Moussa Mohamed Kalifa

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Born in 1967, Moussa Mohamed Kalifa (موسى محمد خليفة) is a Libyan citizen who was charged with being a member of the Libyan Islamic Fighting Group, and accused of participating in terrorism after he attempted to move to Canada as a refugee under a false name in 2001.

Life[edit]

In 1993, Kalifa traveled to Damascus to study Islamic scholars, but was arrested by Yemeni authorities five years later for failing to have any identification papers.[1] He had spent two years studying at the Islamic institute, and four years teaching children.[1]

He left Yemen for Tanzania, but was detained after the 1998 bombing of the American embassy in Tanzania and questioned for twenty days.[1]

Leaving Tanzania, Kalifa sought refugee status in Italy where he lived for approximately three years. After his four months of government-sponsored housing expired, he was homeless and lived on the streets for approximately a year, before being offered a 6-month position as an Imam at a Moroccan mosque.[1] He then decided to try and immigrate to Canada.[1]

Immigration to Canada[edit]

Kalifa purchased a travel ticket, under the false name El Lorrehane which appeared on his forged Italian passport, to take him from Madrid to New York City to Quebec City.[1]

Upon his arrival, on August 6, 2001, he introduced himself by his legitimate name to Customs officer Nathalie Hamel, requesting refugee status and stating that he had destroyed his false passport on the flight.[1] She referred him to the Immigration officers on-site, to whom he introduced himself as Mohamed Ahmed Alhimede which they believed to be his proper name.[1]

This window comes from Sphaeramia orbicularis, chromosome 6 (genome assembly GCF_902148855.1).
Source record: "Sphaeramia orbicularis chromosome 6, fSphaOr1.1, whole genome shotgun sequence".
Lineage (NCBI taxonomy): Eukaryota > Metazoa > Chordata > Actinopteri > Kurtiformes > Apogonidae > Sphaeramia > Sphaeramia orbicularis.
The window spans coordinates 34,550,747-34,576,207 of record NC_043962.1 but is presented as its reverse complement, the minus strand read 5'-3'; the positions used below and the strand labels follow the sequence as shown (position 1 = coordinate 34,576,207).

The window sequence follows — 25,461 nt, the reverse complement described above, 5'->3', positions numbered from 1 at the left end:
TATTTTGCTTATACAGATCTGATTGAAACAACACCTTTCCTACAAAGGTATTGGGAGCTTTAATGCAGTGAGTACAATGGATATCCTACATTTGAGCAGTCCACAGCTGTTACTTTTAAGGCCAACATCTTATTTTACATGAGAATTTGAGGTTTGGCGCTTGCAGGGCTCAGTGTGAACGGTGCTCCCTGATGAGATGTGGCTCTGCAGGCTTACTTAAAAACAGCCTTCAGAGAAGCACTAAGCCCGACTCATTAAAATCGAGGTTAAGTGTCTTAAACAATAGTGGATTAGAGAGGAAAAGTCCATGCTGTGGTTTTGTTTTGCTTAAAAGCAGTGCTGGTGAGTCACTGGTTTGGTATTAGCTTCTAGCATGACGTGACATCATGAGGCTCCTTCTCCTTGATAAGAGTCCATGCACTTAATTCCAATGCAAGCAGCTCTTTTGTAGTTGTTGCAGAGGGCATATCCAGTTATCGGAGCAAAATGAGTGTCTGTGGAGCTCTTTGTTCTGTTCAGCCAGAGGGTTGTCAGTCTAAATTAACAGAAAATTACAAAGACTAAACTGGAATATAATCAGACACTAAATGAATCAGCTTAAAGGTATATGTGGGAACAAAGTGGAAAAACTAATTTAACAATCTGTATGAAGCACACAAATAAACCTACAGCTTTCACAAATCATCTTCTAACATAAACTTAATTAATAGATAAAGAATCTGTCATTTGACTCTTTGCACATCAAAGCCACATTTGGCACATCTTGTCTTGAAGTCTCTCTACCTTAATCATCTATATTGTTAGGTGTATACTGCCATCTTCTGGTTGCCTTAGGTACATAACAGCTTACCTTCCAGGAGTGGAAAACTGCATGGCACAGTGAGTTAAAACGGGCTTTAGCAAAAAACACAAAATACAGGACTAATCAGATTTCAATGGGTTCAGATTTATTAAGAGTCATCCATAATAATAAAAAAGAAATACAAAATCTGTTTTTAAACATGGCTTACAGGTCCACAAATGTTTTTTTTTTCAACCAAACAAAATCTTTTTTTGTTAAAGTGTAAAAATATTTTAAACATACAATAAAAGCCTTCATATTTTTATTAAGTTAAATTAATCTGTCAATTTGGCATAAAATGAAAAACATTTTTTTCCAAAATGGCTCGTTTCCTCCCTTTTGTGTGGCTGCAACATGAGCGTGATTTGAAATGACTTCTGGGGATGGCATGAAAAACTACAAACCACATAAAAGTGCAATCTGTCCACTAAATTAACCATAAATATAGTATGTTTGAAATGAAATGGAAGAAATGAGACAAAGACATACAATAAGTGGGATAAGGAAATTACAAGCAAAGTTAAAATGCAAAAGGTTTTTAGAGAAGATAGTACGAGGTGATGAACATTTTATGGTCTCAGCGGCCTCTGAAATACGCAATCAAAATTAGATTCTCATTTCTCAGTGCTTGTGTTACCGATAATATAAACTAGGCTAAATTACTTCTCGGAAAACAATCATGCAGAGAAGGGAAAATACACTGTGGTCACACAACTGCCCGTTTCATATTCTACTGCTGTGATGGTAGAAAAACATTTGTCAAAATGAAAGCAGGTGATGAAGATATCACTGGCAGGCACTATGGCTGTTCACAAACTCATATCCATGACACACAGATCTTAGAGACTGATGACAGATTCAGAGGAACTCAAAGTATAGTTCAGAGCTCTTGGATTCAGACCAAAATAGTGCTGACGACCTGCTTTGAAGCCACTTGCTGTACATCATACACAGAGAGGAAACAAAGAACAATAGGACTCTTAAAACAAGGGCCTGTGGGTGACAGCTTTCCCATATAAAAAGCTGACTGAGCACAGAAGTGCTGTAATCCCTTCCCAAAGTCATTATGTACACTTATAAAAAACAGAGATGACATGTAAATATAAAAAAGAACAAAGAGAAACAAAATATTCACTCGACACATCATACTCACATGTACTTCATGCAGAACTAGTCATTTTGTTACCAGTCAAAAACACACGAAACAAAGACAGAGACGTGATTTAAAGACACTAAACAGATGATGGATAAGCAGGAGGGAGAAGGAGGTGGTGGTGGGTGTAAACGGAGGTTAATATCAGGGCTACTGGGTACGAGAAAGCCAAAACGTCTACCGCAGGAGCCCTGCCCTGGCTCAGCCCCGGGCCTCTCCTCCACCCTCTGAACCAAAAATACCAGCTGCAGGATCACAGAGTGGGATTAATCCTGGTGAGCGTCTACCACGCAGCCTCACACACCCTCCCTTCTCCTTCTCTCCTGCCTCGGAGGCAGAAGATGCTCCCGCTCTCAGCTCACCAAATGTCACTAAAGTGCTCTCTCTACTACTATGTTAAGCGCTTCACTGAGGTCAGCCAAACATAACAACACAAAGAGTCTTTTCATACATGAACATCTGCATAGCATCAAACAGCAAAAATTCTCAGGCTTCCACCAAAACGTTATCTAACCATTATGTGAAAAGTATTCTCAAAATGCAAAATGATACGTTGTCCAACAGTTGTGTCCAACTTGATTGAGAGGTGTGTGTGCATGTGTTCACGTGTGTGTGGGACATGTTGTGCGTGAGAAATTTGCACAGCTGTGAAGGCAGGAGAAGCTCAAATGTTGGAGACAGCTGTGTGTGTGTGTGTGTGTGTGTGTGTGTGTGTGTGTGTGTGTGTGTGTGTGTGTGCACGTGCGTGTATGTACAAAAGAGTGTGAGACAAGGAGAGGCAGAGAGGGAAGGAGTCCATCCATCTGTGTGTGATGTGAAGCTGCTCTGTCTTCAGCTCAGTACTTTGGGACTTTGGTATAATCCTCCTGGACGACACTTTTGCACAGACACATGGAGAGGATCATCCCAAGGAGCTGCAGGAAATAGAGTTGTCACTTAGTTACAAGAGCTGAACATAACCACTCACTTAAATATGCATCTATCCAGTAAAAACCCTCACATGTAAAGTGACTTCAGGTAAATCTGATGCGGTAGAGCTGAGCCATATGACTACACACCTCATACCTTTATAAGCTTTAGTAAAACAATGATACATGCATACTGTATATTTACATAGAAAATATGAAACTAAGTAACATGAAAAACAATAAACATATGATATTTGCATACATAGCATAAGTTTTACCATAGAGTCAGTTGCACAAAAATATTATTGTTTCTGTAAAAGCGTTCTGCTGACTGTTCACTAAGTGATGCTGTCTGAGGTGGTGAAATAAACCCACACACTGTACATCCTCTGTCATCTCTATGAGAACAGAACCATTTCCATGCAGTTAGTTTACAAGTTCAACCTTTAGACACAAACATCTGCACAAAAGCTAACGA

Over the next three days he was processed, and intelligence officers became suspicious that he was in fact Kalifa, presenting him with a photograph which he denied was himself despite "a certain resemblance". Although he was traveling on a forged Italian passport, and his luggage contained Italian clothing and a business card from Rome, he initially denied ever traveling to Italy; as well as Yemen, Tanzania or Germany. He later confessed to his identity and travels.[1] He maintained that while he was a Salafist preacher, his group had no ties to the GSPC[1]

References[edit]